The Supreme Court's Dark Horse


| 6/29/2012 4:40:19 PM


Tags: Supreme Court, Affordable Care Act, John Roberts, Anthony Kennedy, Consumerism, Sam Ross-Brown.,

Supreme Court Spirals
If you were surprised by the Supreme Court’s ruling on the Affordable Care Act (ACA) on Thursday, you’re not alone. Observers had all but written off the possibility of Obamacare surviving, especially after the seemingly one-sided sessions in March. The conventional wisdom was that somewhere between the backroom deals that created the mandate and Donald B. Verrilli’s nervous defense, the ACA was finished. With most experts saying John Roberts would write the majority opinion, it was hard to see how the decision could go another way. CNN and Fox even pulled a “Dewey Defeats Truman” as the decision was being read—can you blame them for being so certain?—and were subsequently crucified for it via Twitter. For progressives, call it icing on the cake.  

But the conventional wisdom was mostly right. Anthony Kennedy’s dramatic right turn since 2005, not to mention his obsession with individual liberty, meant he would probably automatically oppose most, if not all, of the health care law. One of Kennedy’s tougher questions for Verrilli—“Can you create commerce in order to regulate it?”—underscored much of his dissent. For Kennedy, and the three justices who joined him, while not buying health insurance could certainly affect commerce, that’s not enough to justify regulation. And the mandate wasn’t the only problem. The Reagan appointee found almost nothing he liked in the ACA, from the expansion of Medicaid to subsidies for private coverage. Kennedy’s overwhelming opposition is nicely summed up in this somewhat byzantine passage on p. 62: “The next question is whether the invalidation of the ACA’s major provisions requires the Court to invalidate the ACA’s other provisions. It does.” (Here’s a link to the full decision.) As Mother Jones’ Kevin Drum argues, the Court’s reliable swing vote hasn’t been looking so centrist lately.

Had Roberts sided with the minority, there’s little doubt the law would’ve been struck down completely. And really, who didn’t expect that? Since taking over for William Rehnquist in 2005, Roberts has led the Court on a steady march to the right, where it’s increasingly seen almost any kind of government intervention in the economy with suspicion. Jedediah Purdy, a law professor at Duke, sees this as a revival of Gilded Age libertarianism, but with a 21st century consumer twist. Writing in Democracy Journal, Purdy argues that the Court has placed “a constitutional right for consumer liberty”—the right to earn and spend money freely—at the center of their legal understanding. Decisions like Sorrell v. IMS Health and especially Citizens United bring us back to an age of unlimited corporate power, when economic liberty trumped all other notions of personal freedom. In conflating advertising with argument, and consumerism with citizenship, the Court has endorsed a radical, corporate-centered vision for this country’s future.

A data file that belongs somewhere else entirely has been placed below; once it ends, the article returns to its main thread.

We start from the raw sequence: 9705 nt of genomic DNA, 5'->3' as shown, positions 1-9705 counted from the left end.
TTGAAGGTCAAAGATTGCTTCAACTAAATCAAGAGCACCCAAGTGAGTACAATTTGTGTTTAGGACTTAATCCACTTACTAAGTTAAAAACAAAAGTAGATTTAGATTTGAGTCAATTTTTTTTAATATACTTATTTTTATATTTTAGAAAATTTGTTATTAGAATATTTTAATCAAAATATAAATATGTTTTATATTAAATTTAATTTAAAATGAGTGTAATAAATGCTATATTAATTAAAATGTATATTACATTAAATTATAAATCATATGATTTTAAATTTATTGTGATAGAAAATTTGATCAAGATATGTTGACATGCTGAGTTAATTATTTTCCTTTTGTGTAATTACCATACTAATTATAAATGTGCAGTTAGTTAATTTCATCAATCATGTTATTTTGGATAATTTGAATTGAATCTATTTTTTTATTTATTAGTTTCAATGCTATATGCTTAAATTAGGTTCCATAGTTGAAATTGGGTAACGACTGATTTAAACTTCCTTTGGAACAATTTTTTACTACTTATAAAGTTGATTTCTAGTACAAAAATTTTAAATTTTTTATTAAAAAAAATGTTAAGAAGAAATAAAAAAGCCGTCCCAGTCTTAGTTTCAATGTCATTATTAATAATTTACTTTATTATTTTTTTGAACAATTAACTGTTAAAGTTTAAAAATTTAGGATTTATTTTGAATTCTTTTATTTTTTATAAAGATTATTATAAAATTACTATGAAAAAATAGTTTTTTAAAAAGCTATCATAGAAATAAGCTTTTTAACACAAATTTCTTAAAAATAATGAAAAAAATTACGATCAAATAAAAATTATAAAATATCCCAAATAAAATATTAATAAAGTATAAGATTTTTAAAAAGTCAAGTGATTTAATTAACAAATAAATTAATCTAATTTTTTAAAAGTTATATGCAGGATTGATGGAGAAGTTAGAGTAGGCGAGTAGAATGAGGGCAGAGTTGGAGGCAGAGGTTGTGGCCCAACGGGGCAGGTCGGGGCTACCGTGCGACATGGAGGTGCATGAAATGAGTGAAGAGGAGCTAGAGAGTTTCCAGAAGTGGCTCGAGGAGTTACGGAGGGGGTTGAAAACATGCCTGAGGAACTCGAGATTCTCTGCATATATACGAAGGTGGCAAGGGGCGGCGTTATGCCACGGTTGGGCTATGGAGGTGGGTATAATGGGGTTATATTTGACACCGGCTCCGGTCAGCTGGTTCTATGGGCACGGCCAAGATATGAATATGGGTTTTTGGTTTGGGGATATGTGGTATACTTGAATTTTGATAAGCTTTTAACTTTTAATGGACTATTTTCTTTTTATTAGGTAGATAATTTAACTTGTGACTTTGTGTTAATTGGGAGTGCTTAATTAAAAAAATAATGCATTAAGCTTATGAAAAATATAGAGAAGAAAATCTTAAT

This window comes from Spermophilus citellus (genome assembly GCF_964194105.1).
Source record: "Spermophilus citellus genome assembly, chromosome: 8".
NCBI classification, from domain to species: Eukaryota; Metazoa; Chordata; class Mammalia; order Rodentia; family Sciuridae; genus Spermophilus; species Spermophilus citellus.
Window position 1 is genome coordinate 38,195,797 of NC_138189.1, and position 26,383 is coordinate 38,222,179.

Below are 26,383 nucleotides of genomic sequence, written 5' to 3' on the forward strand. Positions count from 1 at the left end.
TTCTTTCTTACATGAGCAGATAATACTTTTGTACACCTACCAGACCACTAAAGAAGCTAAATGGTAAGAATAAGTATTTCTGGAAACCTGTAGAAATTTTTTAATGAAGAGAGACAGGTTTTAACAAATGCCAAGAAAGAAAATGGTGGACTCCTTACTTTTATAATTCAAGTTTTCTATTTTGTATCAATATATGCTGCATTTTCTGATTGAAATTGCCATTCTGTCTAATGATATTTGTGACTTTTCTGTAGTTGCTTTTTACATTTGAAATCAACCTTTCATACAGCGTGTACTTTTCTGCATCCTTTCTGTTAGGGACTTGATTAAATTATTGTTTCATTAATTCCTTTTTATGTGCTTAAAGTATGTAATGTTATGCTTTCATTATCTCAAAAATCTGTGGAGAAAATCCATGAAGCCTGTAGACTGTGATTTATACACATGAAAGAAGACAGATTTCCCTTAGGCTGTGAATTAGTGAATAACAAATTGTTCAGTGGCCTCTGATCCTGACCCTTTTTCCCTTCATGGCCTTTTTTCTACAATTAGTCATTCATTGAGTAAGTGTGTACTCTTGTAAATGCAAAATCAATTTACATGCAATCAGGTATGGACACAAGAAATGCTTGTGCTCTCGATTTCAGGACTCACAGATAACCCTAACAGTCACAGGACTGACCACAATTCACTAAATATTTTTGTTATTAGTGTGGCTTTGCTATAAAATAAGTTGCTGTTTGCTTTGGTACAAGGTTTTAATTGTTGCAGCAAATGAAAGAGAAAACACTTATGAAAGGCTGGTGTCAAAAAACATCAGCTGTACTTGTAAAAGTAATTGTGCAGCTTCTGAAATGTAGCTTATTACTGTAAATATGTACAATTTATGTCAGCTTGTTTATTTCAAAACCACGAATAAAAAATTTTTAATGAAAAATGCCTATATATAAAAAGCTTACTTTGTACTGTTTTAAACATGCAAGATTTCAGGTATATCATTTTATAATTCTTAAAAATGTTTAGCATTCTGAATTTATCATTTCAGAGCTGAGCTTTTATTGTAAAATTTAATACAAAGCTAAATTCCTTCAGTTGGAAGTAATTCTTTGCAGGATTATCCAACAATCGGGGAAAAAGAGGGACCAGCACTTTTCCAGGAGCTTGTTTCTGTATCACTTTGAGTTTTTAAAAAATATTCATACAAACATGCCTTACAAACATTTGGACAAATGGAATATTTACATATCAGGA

The ACA fight, says Purdy, is a case-in-point. Opposition to the individual mandate is grounded in “the idea that the Con­stitution must protect, even indirectly, the autonomy of the consumer [in] deciding how to spend her money.” That is, rather than define a citizen’s liberty in terms of the autonomous producer—which the robber baron-era Court did in striking down laws against child labor, among other rulings—the Court now looks to the autonomous consumer. In this way, the Roberts Court builds on an economic view of liberty, one that sees citizens as inherently free and equal individuals who have the right to earn and spend money without government interference.

That’s pretty much the line that the case’s dissent took. While the majority upheld the individual mandate as a tax, Kennedy spent a lot of time on Verrilli’s original argument—that the mandate could be justified under the Commerce Clause. Such a ruling, he warned, would “enable the Federal Government to regulate all private conduct and to com­pel the States to function as administrators of federal programs.” Such a “vast judicial overreaching,” he says, would make the Commerce Clause “a font of unlimited power, or in Hamilton’s words, ‘the hideous monster whose devouring jaws … [which would] spare neither sex nor age, nor high nor low, nor sacred nor profane.’” At stake are the divisions between federal branches, the sovereignty of states, and especially, individual liberty. And of course, in this case as in others, that individual liberty boils down to consumer choice.

(Ironically, the Hamilton quote—from Federalist No. 33—is a little out of context. Hamilton’s essay is mostly a defense of the Constitution’s Article 1 against “much virulent invective and petulant declamation” from those who thought the Commerce Clause and Necessary and Proper were too expansive. The “hideous monster” is their words, not a warning from Hamilton.)

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